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Is Hack-a-Howard on the way out?

NBA's president of basketball operations says strategy slows the game down. Dwight Howard says he needs to make his free throws.

April 26, 2013|By Mike Bresnahan
  • Spurs point guard Tony Parker, left, and forward Matt Bonner try to make sure Lakers center Dwight Howard does not get off the shot with a hard foul in the first half Friday night.
Spurs point guard Tony Parker, left, and forward Matt Bonner try to make… (Wally Skalij / Los Angeles…)

The Hack-a-Howard strategy might get hacked.

At the very least, the NBA realizes that the lack of a strong intentional-foul rule tends to dim the viewing experience.

"It slows the game down," said Joel Litvin, NBA president of basketball operations. "This is a rule that does apply in the last two minutes of the game, so why shouldn't it apply for the first 46?"

Translation: Intentional fouling is bad for business.

Dwight Howard has often been a target of other teams trying to drain points from the Lakers. Opponents often fouled him on purpose during the regular season, mindful of his 49.2% free-throw accuracy.

It hasn't been a factor in the playoffs for the Lakers, who lost the first two games of the series to San Antonio.

Teams are discouraged from doing it the final two minutes because a player gets two free throws and his team gets the ball out of bounds if he is fouled intentionally.

Getting the rule changed would be up to the NBA's competition committee, Litvin said. It meets again this summer.

One person, however, doubted the end of Hack-a-Howard.

"They've been doing it for a while. I don't think they're going to stop," Howard said. "It's a strategy. Teams are going to use it. I can't control that. They're going to continue to do it so I might as well make the free throws."

NBA Commissioner David Stern seemed to agree with Howard. It required more practice, not rewriting a rule.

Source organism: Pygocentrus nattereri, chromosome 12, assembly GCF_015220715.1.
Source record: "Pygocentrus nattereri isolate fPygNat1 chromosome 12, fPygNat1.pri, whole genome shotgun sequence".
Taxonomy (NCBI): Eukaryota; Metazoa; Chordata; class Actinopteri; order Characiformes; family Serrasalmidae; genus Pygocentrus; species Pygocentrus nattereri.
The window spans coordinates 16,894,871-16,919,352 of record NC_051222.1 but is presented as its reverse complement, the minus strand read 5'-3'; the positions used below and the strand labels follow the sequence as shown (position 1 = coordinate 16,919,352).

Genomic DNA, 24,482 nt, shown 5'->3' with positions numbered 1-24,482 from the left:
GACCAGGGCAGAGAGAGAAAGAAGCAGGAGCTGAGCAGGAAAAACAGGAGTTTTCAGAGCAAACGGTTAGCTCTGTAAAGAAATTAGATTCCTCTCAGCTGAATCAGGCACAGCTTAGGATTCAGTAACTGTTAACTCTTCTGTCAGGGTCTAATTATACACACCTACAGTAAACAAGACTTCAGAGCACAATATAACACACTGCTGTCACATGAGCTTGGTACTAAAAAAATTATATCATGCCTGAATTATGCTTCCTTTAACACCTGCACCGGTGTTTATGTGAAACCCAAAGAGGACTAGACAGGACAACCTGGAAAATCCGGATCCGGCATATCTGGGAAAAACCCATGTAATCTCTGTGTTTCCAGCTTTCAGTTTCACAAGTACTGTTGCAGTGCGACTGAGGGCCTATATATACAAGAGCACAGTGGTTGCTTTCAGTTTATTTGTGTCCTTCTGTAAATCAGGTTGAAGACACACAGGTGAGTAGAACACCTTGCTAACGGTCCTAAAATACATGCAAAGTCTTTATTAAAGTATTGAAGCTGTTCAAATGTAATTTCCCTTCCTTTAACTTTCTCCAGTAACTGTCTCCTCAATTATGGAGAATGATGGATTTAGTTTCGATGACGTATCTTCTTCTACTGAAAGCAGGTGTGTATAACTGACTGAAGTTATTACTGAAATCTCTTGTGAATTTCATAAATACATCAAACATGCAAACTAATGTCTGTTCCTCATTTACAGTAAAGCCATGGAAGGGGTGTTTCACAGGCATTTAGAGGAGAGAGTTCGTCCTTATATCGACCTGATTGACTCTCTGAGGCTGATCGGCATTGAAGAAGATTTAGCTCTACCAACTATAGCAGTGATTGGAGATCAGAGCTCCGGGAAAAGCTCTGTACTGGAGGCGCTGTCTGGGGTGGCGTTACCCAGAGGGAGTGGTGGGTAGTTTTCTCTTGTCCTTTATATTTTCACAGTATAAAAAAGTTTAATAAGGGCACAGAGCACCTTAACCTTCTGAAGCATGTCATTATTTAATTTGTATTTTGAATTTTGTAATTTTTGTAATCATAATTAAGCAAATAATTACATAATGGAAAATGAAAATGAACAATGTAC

"The reality is where you are in your career arc, it's easy, you should just shoot foul shots better," he said, declining to specifically voice his opinion of the actual rule.

Litvin and Stern were speaking at a sports editors conference in New York.

Coaching contract math

The Lakers will receive 20% to 50% of the money they owe former coach Mike Brown, a person familiar with the situation said.

They owe Brown about $7 million over the next two seasons but could recoup anywhere from $1.5 million to $3.5 million because he accepted a job to coach the Cleveland Cavaliers with a reported five-year, $20-million contract.

The Lakers won't know exactly how much they get back until they see final contract figures next month.

Brown was fired by the Lakers after a 1-4 start this season. He was replaced by Mike D'Antoni, who has two more guaranteed years for about $8 million on his contract.

Lakers General Manager Mitch Kupchak said D'Antoni would return next season in a recent interview with The Times.

D'Antoni, 61, went 40-32 in the regular season after taking over as the Lakers' coach.

mike.bresnahan@latimes.com

twitter.com/Mike_Bresnahan

Times staff writer John Cherwa contributed to this report.

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